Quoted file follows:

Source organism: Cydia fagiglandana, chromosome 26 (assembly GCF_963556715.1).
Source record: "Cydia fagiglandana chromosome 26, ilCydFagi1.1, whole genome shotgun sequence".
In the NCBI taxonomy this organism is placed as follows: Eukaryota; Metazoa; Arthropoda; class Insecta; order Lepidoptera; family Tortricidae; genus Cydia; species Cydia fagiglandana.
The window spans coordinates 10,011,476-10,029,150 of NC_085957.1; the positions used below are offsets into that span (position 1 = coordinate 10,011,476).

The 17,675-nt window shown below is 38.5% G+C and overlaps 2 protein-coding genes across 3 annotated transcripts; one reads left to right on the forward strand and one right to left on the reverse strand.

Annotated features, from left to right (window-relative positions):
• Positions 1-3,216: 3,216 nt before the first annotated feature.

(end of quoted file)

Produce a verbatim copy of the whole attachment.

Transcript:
Source organism: Cydia fagiglandana, chromosome 26 (assembly GCF_963556715.1).
Source record: "Cydia fagiglandana chromosome 26, ilCydFagi1.1, whole genome shotgun sequence".
In the NCBI taxonomy this organism is placed as follows: Eukaryota; Metazoa; Arthropoda; class Insecta; order Lepidoptera; family Tortricidae; genus Cydia; species Cydia fagiglandana.
The window spans coordinates 10,011,476-10,029,150 of NC_085957.1; the positions used below are offsets into that span (position 1 = coordinate 10,011,476).

The 17,675-nt window shown below is 38.5% G+C and overlaps 2 protein-coding genes across 3 annotated transcripts; one reads left to right on the forward strand and one right to left on the reverse strand.

Annotated features, from left to right (window-relative positions):
• Positions 1-3,216: 3,216 nt before the first annotated feature.